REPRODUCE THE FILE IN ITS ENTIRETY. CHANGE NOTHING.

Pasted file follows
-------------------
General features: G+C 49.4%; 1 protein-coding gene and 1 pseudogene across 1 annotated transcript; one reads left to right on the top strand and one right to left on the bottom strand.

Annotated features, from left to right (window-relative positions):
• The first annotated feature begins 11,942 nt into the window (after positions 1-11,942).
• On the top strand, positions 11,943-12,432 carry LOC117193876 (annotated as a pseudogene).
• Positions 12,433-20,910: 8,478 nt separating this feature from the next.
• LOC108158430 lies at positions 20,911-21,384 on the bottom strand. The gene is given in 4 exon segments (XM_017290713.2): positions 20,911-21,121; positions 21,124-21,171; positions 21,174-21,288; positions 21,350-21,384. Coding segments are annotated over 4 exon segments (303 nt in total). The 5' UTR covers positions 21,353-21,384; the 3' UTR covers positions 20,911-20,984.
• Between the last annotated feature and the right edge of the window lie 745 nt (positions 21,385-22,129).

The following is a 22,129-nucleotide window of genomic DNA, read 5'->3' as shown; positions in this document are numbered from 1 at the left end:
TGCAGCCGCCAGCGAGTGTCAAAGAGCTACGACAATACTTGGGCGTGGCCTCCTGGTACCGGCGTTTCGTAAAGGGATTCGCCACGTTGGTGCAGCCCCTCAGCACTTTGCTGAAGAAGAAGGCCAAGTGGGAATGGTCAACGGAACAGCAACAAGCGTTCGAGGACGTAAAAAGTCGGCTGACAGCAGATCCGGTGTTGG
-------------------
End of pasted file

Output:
General features: G+C 49.4%; 1 protein-coding gene and 1 pseudogene across 1 annotated transcript; one reads left to right on the top strand and one right to left on the bottom strand.

Annotated features, from left to right (window-relative positions):
• The first annotated feature begins 11,942 nt into the window (after positions 1-11,942).
• On the top strand, positions 11,943-12,432 carry LOC117193876 (annotated as a pseudogene).
• Positions 12,433-20,910: 8,478 nt separating this feature from the next.
• LOC108158430 lies at positions 20,911-21,384 on the bottom strand. The gene is given in 4 exon segments (XM_017290713.2): positions 20,911-21,121; positions 21,124-21,171; positions 21,174-21,288; positions 21,350-21,384. Coding segments are annotated over 4 exon segments (303 nt in total). The 5' UTR covers positions 21,353-21,384; the 3' UTR covers positions 20,911-20,984.
• Between the last annotated feature and the right edge of the window lie 745 nt (positions 21,385-22,129).

The following is a 22,129-nucleotide window of genomic DNA, read 5'->3' as shown; positions in this document are numbered from 1 at the left end:
TGCAGCCGCCAGCGAGTGTCAAAGAGCTACGACAATACTTGGGCGTGGCCTCCTGGTACCGGCGTTTCGTAAAGGGATTCGCCACGTTGGTGCAGCCCCTCAGCACTTTGCTGAAGAAGAAGGCCAAGTGGGAATGGTCAACGGAACAGCAACAAGCGTTCGAGGACGTAAAAAGTCGGCTGACAGCAGATCCGGTGTTGG